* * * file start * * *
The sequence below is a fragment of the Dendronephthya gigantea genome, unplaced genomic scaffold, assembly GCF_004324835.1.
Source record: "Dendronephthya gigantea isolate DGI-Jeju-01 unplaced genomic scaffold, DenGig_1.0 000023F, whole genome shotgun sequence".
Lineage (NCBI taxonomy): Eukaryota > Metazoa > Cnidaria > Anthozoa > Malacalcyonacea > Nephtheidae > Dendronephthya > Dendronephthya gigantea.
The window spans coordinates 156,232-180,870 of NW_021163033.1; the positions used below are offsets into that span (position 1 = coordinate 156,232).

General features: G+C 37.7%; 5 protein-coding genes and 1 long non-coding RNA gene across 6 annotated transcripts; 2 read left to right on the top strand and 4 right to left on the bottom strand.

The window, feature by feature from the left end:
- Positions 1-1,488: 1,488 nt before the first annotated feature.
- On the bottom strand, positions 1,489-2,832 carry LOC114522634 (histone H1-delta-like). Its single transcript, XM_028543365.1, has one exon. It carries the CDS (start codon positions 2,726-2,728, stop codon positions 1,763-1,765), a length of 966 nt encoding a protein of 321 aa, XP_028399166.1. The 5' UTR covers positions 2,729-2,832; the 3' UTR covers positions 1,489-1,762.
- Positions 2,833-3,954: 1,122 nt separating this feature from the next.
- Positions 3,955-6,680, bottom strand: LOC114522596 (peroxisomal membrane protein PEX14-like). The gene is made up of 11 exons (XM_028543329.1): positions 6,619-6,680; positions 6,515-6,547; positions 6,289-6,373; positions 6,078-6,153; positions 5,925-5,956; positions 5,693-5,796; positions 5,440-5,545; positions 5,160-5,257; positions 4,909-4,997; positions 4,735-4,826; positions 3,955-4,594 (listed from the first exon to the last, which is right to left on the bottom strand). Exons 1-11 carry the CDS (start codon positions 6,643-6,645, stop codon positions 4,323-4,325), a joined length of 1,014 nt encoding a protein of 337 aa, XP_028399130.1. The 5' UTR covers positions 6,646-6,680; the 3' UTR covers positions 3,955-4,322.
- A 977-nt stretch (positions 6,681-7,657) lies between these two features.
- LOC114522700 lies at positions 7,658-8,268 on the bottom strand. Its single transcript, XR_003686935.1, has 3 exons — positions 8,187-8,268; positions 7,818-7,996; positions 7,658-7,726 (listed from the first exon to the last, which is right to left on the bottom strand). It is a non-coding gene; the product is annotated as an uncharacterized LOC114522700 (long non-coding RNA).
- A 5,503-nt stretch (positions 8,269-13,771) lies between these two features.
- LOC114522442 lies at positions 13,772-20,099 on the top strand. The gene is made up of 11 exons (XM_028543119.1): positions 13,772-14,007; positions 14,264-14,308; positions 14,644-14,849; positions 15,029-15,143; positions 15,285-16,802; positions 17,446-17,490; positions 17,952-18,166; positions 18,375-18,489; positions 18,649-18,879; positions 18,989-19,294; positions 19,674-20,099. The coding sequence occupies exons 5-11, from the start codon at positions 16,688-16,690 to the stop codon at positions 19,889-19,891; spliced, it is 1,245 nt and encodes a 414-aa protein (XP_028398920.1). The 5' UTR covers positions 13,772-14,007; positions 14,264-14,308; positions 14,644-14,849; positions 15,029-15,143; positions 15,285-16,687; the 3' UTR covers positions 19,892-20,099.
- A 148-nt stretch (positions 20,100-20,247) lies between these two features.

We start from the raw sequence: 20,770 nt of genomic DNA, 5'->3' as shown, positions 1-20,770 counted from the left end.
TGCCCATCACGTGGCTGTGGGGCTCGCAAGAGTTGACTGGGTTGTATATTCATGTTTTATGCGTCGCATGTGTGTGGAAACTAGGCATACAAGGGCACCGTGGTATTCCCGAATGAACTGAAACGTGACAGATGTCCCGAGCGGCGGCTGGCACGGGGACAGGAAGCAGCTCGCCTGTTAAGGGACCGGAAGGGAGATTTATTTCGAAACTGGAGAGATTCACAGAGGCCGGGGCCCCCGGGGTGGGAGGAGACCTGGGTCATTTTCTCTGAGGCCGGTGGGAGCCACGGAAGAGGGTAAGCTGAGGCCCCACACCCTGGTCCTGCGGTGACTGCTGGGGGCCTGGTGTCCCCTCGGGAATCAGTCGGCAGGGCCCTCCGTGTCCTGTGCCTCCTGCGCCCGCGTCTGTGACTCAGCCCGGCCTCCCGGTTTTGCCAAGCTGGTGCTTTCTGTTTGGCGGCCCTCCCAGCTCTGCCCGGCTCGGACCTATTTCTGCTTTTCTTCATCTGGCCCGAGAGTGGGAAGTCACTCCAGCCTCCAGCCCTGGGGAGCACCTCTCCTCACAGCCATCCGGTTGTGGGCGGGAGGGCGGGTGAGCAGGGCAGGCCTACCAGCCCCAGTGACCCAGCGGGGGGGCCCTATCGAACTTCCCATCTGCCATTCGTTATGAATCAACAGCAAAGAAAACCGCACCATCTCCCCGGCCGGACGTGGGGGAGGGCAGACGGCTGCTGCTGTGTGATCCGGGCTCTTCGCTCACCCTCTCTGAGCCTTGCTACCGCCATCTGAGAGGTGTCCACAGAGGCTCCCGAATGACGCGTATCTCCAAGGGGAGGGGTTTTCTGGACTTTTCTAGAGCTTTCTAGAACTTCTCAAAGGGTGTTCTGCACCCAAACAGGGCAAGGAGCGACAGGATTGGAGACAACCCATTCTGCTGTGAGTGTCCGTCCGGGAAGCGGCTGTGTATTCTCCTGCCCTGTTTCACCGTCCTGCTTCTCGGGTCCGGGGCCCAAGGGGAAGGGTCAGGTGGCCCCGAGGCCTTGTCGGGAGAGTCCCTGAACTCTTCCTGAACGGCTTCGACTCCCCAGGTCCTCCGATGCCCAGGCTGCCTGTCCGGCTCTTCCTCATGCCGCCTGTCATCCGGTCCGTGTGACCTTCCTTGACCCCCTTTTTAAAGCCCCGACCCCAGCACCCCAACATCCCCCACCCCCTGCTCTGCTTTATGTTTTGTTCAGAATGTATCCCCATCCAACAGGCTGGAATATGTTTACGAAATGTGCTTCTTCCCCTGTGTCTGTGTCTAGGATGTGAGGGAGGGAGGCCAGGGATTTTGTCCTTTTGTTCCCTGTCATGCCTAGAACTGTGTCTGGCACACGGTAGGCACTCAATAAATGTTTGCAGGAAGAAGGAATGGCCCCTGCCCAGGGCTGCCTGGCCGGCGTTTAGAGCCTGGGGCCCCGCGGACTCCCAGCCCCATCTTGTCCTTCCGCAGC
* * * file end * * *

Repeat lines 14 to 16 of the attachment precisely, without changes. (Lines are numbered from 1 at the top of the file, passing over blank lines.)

- LOC114522442 lies at positions 13,772-20,099 on the top strand. The gene is made up of 11 exons (XM_028543119.1): positions 13,772-14,007; positions 14,264-14,308; positions 14,644-14,849; positions 15,029-15,143; positions 15,285-16,802; positions 17,446-17,490; positions 17,952-18,166; positions 18,375-18,489; positions 18,649-18,879; positions 18,989-19,294; positions 19,674-20,099. The coding sequence occupies exons 5-11, from the start codon at positions 16,688-16,690 to the stop codon at positions 19,889-19,891; spliced, it is 1,245 nt and encodes a 414-aa protein (XP_028398920.1). The 5' UTR covers positions 13,772-14,007; positions 14,264-14,308; positions 14,644-14,849; positions 15,029-15,143; positions 15,285-16,687; the 3' UTR covers positions 19,892-20,099.
- A 148-nt stretch (positions 20,100-20,247) lies between these two features.

We start from the raw sequence: 20,770 nt of genomic DNA, 5'->3' as shown, positions 1-20,770 counted from the left end.